Different Types of Avulsion Injuries
Rock climbing avulsion
Nerves and Spine Avulsions
What Are Avulsion Injuries?
Basically, avulsion injuries are those where a portion of the cortical bone is ripped apart from the rest of the bone by the tendon which is attached. This is seen as a common occurrence in those who are mostly involved in sports, and also, there are various sites or regions wherein it can occur. It is important to become familiar with it since, if they turn out to be a chronic condition, it can turn into an aggressive case. They are also considered to be very similar to abrasions, but are a bit more severe in form. The various avulsion injuries are as follows:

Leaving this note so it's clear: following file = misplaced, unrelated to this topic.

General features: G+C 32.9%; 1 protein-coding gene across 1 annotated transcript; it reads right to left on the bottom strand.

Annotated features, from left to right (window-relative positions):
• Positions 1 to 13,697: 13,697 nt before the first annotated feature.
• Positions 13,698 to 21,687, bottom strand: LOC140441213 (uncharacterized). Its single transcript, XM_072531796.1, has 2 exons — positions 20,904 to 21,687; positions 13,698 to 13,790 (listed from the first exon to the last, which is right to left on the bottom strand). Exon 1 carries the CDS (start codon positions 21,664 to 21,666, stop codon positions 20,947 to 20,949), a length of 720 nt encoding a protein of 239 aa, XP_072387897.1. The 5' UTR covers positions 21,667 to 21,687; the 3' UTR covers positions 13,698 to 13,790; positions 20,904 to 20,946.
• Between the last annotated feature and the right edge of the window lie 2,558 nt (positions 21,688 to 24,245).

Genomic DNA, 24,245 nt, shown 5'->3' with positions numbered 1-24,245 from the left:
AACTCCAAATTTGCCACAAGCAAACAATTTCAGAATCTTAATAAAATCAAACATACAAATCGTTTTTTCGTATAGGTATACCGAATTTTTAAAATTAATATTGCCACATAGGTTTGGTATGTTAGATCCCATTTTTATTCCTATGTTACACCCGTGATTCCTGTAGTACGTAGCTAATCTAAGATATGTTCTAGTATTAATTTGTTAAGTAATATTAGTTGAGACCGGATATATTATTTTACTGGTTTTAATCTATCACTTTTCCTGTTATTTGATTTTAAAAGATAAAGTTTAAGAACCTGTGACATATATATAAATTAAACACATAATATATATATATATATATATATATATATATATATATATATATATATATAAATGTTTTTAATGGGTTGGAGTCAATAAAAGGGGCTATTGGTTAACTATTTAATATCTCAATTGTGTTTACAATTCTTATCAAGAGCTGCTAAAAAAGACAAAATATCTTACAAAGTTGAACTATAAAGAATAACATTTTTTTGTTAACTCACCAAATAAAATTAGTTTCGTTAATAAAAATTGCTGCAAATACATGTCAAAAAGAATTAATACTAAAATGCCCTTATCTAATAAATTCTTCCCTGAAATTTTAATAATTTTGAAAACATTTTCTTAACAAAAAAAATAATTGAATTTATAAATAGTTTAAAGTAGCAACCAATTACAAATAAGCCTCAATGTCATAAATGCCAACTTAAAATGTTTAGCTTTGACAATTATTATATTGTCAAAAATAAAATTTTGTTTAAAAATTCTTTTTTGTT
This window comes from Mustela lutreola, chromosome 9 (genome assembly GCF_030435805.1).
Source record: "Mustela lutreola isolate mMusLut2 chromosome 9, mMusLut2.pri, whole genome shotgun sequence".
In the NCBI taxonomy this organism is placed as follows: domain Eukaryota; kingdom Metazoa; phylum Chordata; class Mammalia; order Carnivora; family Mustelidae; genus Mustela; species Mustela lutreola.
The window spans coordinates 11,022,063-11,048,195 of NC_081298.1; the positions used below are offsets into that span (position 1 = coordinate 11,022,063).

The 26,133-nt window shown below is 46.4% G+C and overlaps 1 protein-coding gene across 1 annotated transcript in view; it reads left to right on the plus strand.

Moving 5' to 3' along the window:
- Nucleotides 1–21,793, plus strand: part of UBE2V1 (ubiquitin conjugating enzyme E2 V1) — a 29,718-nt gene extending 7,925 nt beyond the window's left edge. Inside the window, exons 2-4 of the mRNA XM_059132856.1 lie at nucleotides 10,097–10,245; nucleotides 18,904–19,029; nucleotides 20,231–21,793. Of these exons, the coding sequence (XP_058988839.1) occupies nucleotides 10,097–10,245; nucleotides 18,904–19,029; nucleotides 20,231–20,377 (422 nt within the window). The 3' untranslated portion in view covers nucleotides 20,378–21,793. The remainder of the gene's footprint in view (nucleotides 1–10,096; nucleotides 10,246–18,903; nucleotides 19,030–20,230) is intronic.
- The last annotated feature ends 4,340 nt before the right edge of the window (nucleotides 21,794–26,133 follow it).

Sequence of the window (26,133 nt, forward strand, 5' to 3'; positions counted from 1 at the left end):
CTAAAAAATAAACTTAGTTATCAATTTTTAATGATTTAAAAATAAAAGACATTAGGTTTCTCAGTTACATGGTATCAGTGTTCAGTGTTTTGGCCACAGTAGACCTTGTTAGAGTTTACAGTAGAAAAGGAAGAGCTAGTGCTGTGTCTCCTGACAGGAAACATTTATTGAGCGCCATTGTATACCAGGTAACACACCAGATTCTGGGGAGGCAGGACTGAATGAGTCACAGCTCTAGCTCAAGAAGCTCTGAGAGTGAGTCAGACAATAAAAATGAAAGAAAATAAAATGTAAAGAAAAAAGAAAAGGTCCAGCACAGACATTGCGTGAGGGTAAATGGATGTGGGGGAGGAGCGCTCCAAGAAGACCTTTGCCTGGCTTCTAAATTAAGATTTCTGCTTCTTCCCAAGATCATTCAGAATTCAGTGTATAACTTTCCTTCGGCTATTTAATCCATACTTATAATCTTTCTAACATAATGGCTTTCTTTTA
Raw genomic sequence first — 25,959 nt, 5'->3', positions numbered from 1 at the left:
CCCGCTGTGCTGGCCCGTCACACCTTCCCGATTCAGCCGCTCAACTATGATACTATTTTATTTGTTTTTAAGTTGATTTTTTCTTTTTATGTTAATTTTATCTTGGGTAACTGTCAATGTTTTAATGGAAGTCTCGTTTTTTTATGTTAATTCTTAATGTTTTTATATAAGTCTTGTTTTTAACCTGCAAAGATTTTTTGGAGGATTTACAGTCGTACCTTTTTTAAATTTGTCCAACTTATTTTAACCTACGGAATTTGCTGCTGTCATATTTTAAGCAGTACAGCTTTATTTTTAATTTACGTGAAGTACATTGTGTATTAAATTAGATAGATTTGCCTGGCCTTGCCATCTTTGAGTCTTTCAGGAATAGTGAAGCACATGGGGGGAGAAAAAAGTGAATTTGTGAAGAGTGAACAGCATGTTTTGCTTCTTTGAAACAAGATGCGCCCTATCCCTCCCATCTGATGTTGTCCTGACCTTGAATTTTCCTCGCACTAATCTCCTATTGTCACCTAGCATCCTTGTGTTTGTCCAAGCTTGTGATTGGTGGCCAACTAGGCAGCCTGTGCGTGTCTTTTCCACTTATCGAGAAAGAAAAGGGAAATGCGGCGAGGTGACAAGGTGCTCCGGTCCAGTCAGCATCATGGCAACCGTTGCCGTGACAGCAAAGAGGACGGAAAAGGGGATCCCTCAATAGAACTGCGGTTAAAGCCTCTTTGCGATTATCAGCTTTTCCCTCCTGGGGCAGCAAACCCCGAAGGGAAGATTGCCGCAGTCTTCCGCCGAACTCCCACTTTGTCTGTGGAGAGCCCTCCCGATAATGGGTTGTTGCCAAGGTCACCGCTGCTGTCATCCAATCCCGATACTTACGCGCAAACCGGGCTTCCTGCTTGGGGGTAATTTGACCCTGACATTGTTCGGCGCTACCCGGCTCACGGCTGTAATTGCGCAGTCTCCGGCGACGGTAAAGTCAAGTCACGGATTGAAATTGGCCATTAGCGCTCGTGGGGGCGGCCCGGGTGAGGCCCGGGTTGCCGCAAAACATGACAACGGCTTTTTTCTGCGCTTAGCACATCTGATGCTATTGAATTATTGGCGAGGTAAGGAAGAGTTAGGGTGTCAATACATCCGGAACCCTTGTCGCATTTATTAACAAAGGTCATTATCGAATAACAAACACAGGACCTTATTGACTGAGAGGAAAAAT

- Rock climbing avulsion: During rock climbing, there is an injury known as flapper, wherein the parts of the skin become torn off, thereby resulting in a loose flap of skin on the fingers. This is known to be mostly caused as a result of friction forces, which occur between the fingers of the climber and the holds they take at each step. This generally occurs when the climber slips off a hold. Hence, to fix this type of injury and also to be able to continue the climb, many a times, climbers will apply sports tape to the finger that has been flapped so as to cover up the region, which has become sensitive to any broken skin. A few climbers are also known to make use of super glue so as to adhere the skin that has become loose and fix it back to the finger.